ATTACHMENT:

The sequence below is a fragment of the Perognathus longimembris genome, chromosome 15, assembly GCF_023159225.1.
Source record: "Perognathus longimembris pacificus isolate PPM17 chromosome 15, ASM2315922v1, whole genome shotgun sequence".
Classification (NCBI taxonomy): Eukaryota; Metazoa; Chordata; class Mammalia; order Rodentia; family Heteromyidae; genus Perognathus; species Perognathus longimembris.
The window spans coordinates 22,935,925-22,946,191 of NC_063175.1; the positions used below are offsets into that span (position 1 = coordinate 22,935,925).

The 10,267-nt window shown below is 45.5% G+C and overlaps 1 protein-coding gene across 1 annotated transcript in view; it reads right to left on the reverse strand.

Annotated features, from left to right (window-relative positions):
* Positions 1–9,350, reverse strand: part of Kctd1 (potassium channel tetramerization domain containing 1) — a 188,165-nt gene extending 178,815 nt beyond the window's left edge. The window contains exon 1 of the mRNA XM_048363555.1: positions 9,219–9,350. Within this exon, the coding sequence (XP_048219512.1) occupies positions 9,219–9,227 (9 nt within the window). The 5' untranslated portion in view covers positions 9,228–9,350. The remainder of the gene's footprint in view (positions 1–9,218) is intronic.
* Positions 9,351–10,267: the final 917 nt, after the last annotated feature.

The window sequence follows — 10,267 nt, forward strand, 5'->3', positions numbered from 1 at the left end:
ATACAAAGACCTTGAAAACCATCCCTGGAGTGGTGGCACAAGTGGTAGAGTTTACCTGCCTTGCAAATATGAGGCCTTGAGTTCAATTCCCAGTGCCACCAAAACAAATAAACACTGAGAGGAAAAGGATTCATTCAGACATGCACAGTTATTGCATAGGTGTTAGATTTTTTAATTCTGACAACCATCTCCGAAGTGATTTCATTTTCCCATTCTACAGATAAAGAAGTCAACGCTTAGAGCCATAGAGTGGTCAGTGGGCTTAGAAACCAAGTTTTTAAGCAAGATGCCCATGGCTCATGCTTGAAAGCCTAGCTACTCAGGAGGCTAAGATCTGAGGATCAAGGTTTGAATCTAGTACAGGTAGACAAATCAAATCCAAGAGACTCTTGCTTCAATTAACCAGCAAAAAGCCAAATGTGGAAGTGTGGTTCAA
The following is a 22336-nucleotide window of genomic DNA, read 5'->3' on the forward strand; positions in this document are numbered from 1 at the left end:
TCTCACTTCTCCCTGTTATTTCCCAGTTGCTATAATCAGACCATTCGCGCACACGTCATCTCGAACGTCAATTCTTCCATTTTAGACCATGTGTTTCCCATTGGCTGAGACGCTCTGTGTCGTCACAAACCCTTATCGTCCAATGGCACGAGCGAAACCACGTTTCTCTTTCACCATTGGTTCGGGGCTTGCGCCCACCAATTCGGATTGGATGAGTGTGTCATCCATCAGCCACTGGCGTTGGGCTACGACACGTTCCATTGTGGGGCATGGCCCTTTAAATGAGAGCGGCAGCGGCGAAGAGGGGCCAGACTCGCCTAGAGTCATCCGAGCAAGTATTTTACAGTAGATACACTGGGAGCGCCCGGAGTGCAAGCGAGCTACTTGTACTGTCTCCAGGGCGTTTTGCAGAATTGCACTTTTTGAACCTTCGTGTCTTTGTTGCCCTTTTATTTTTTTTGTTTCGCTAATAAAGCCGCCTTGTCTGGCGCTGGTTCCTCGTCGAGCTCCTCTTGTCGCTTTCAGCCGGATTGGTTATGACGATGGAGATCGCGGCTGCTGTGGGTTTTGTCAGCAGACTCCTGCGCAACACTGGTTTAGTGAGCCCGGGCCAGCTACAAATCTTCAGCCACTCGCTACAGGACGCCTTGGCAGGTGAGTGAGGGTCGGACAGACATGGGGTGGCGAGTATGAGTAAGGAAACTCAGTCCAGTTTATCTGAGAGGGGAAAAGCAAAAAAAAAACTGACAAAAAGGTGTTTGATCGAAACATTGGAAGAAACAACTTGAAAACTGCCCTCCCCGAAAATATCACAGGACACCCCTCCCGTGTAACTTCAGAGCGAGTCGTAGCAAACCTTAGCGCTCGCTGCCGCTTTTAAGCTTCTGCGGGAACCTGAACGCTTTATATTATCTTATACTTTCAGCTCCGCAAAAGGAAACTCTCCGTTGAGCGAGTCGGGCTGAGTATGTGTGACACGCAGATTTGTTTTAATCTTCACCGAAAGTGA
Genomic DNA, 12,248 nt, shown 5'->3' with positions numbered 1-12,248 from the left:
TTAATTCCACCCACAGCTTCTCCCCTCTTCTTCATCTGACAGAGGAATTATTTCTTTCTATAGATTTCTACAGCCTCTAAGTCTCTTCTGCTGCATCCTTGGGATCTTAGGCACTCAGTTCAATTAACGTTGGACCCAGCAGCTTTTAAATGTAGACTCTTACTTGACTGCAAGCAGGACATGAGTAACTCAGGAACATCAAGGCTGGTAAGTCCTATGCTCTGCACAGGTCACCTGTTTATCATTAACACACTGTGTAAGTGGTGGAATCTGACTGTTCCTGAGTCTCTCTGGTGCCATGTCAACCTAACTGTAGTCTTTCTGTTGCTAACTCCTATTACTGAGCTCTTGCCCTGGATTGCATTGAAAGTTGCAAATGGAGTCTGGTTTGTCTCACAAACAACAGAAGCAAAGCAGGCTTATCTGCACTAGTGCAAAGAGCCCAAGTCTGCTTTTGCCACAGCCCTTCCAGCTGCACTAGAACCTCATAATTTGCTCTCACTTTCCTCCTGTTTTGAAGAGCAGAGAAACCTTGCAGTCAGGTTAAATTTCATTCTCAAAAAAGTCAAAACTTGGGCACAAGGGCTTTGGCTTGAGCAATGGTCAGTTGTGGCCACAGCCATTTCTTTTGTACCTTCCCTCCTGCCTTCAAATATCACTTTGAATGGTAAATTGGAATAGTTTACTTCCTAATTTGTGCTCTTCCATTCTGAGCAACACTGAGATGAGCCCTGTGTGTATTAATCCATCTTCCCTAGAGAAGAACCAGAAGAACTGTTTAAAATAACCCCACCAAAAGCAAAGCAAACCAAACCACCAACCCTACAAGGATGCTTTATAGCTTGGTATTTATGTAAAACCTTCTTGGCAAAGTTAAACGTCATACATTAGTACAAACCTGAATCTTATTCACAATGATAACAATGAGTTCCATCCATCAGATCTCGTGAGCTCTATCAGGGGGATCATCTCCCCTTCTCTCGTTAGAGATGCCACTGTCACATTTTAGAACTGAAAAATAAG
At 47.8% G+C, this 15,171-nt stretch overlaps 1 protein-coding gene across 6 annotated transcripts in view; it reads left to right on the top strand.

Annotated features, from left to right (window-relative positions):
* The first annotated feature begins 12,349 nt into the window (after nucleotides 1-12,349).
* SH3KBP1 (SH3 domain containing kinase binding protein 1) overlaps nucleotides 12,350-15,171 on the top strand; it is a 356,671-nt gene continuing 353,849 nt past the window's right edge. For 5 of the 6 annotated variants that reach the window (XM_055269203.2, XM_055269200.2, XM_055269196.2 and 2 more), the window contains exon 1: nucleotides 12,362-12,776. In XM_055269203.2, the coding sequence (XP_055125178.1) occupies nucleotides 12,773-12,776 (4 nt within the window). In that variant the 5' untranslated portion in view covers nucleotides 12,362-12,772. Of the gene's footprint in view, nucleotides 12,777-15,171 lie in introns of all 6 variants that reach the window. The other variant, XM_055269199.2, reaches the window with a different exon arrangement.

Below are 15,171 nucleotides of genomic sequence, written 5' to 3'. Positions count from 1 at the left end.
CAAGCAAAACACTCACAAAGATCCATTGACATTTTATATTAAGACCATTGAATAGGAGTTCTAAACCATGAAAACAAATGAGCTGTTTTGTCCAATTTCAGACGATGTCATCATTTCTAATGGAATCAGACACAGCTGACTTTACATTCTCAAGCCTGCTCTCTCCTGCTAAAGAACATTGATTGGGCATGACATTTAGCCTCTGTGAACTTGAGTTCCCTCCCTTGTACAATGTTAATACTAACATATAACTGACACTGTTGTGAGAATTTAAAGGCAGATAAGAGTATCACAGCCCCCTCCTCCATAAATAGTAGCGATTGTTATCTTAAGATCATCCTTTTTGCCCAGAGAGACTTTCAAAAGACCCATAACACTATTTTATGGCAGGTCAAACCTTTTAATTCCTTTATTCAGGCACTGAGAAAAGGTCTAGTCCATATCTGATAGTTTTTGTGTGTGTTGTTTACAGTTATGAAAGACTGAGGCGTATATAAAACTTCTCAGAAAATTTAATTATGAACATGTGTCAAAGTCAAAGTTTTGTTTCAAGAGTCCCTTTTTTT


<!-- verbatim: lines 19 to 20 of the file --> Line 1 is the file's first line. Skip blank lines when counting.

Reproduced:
Below are 15,171 nucleotides of genomic sequence, written 5' to 3'. Positions count from 1 at the left end.
CAAGCAAAACACTCACAAAGATCCATTGACATTTTATATTAAGACCATTGAATAGGAGTTCTAAACCATGAAAACAAATGAGCTGTTTTGTCCAATTTCAGACGATGTCATCATTTCTAATGGAATCAGACACAGCTGACTTTACATTCTCAAGCCTGCTCTCTCCTGCTAAAGAACATTGATTGGGCATGACATTTAGCCTCTGTGAACTTGAGTTCCCTCCCTTGTACAATGTTAATACTAACATATAACTGACACTGTTGTGAGAATTTAAAGGCAGATAAGAGTATCACAGCCCCCTCCTCCATAAATAGTAGCGATTGTTATCTTAAGATCATCCTTTTTGCCCAGAGAGACTTTCAAAAGACCCATAACACTATTTTATGGCAGGTCAAACCTTTTAATTCCTTTATTCAGGCACTGAGAAAAGGTCTAGTCCATATCTGATAGTTTTTGTGTGTGTTGTTTACAGTTATGAAAGACTGAGGCGTATATAAAACTTCTCAGAAAATTTAATTATGAACATGTGTCAAAGTCAAAGTTTTGTTTCAAGAGTCCCTTTTTTT